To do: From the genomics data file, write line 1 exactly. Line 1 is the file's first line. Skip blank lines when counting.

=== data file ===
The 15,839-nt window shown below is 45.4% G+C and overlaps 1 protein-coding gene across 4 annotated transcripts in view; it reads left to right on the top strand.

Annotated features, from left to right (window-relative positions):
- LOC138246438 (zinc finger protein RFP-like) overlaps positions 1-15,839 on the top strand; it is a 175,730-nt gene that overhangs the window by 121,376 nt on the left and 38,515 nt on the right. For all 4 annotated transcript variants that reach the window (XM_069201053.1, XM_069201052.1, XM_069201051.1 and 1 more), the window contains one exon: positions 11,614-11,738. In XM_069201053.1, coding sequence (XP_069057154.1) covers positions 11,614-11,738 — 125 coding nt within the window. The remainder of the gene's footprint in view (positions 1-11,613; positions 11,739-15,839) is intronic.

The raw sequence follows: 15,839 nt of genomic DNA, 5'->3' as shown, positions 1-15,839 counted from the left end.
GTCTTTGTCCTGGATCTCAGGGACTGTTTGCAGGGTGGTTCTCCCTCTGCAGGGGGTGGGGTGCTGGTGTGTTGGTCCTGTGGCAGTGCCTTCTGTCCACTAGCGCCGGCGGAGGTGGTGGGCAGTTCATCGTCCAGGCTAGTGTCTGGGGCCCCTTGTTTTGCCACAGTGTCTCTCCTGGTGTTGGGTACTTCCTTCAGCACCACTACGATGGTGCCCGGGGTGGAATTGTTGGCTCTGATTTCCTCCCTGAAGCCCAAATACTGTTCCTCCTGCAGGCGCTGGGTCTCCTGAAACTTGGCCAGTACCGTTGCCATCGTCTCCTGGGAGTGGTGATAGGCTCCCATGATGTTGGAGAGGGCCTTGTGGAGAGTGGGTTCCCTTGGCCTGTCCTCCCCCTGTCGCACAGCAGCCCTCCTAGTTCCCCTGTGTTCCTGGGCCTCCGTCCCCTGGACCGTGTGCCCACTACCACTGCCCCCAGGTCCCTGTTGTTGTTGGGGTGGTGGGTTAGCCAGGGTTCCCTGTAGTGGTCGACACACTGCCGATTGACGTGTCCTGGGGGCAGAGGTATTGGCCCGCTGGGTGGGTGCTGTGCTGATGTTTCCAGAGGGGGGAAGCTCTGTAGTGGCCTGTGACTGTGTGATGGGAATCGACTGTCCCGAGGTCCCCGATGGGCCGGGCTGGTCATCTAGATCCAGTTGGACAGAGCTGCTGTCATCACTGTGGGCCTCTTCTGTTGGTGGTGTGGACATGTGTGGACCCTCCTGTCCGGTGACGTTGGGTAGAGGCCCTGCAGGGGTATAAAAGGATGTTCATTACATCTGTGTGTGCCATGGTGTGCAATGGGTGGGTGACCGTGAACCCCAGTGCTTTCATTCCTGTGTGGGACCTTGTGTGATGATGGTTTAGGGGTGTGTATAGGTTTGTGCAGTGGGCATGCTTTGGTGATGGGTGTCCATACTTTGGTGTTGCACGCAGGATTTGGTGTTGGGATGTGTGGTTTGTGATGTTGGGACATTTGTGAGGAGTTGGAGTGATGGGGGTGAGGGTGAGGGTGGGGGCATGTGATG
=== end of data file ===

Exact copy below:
The 15,839-nt window shown below is 45.4% G+C and overlaps 1 protein-coding gene across 4 annotated transcripts in view; it reads left to right on the top strand.